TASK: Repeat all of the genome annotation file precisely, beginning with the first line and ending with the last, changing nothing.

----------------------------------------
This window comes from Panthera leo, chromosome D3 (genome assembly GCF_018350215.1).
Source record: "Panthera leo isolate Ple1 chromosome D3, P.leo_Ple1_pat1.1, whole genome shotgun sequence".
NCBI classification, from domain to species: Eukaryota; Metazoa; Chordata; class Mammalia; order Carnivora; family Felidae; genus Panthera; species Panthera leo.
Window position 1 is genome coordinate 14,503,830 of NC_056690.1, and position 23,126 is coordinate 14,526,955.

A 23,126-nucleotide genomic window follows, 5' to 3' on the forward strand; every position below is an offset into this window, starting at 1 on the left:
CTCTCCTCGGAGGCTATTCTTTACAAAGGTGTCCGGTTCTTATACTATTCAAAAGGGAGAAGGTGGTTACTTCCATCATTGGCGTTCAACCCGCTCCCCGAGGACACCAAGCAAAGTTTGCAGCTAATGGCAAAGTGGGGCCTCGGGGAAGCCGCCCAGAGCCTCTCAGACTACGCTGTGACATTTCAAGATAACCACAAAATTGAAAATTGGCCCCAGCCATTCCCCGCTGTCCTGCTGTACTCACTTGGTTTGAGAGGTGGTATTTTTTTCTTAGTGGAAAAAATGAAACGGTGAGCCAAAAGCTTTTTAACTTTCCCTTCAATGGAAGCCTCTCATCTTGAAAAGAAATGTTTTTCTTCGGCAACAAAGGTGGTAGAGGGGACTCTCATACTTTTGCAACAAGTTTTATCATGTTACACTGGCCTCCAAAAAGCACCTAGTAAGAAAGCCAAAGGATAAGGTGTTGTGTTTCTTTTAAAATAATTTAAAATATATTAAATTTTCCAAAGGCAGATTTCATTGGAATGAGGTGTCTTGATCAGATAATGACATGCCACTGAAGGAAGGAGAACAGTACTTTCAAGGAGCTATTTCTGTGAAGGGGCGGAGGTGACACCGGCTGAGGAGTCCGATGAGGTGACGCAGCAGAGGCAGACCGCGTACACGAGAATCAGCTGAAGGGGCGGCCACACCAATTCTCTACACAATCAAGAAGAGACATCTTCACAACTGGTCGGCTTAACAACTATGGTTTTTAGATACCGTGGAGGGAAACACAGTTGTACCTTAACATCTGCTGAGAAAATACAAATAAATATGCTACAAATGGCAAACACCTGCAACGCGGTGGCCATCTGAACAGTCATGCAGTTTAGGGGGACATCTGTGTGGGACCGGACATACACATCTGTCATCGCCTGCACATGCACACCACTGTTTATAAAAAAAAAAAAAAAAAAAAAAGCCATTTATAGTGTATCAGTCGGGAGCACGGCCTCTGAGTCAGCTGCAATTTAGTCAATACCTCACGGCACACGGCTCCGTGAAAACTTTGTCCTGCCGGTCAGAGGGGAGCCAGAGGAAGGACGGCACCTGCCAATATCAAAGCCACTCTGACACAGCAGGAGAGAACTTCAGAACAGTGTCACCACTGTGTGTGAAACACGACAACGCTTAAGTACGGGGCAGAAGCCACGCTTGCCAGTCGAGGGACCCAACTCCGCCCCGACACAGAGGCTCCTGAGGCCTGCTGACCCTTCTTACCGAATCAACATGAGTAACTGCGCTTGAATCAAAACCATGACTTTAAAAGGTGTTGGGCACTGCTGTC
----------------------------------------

This window comes from Panthera leo, chromosome D3 (genome assembly GCF_018350215.1).
Source record: "Panthera leo isolate Ple1 chromosome D3, P.leo_Ple1_pat1.1, whole genome shotgun sequence".
NCBI classification, from domain to species: Eukaryota; Metazoa; Chordata; class Mammalia; order Carnivora; family Felidae; genus Panthera; species Panthera leo.
Window position 1 is genome coordinate 14,503,830 of NC_056690.1, and position 23,126 is coordinate 14,526,955.

A 23,126-nucleotide genomic window follows, 5' to 3' on the forward strand; every position below is an offset into this window, starting at 1 on the left:
CTCTCCTCGGAGGCTATTCTTTACAAAGGTGTCCGGTTCTTATACTATTCAAAAGGGAGAAGGTGGTTACTTCCATCATTGGCGTTCAACCCGCTCCCCGAGGACACCAAGCAAAGTTTGCAGCTAATGGCAAAGTGGGGCCTCGGGGAAGCCGCCCAGAGCCTCTCAGACTACGCTGTGACATTTCAAGATAACCACAAAATTGAAAATTGGCCCCAGCCATTCCCCGCTGTCCTGCTGTACTCACTTGGTTTGAGAGGTGGTATTTTTTTCTTAGTGGAAAAAATGAAACGGTGAGCCAAAAGCTTTTTAACTTTCCCTTCAATGGAAGCCTCTCATCTTGAAAAGAAATGTTTTTCTTCGGCAACAAAGGTGGTAGAGGGGACTCTCATACTTTTGCAACAAGTTTTATCATGTTACACTGGCCTCCAAAAAGCACCTAGTAAGAAAGCCAAAGGATAAGGTGTTGTGTTTCTTTTAAAATAATTTAAAATATATTAAATTTTCCAAAGGCAGATTTCATTGGAATGAGGTGTCTTGATCAGATAATGACATGCCACTGAAGGAAGGAGAACAGTACTTTCAAGGAGCTATTTCTGTGAAGGGGCGGAGGTGACACCGGCTGAGGAGTCCGATGAGGTGACGCAGCAGAGGCAGACCGCGTACACGAGAATCAGCTGAAGGGGCGGCCACACCAATTCTCTACACAATCAAGAAGAGACATCTTCACAACTGGTCGGCTTAACAACTATGGTTTTTAGATACCGTGGAGGGAAACACAGTTGTACCTTAACATCTGCTGAGAAAATACAAATAAATATGCTACAAATGGCAAACACCTGCAACGCGGTGGCCATCTGAACAGTCATGCAGTTTAGGGGGACATCTGTGTGGGACCGGACATACACATCTGTCATCGCCTGCACATGCACACCACTGTTTATAAAAAAAAAAAAAAAAAAAAAAGCCATTTATAGTGTATCAGTCGGGAGCACGGCCTCTGAGTCAGCTGCAATTTAGTCAATACCTCACGGCACACGGCTCCGTGAAAACTTTGTCCTGCCGGTCAGAGGGGAGCCAGAGGAAGGACGGCACCTGCCAATATCAAAGCCACTCTGACACAGCAGGAGAGAACTTCAGAACAGTGTCACCACTGTGTGTGAAACACGACAACGCTTAAGTACGGGGCAGAAGCCACGCTTGCCAGTCGAGGGACCCAACTCCGCCCCGACACAGAGGCTCCTGAGGCCTGCTGACCCTTCTTACCGAATCAACATGAGTAACTGCGCTTGAATCAAAACCATGACTTTAAAAGGTGTTGGGCACTGCTGTC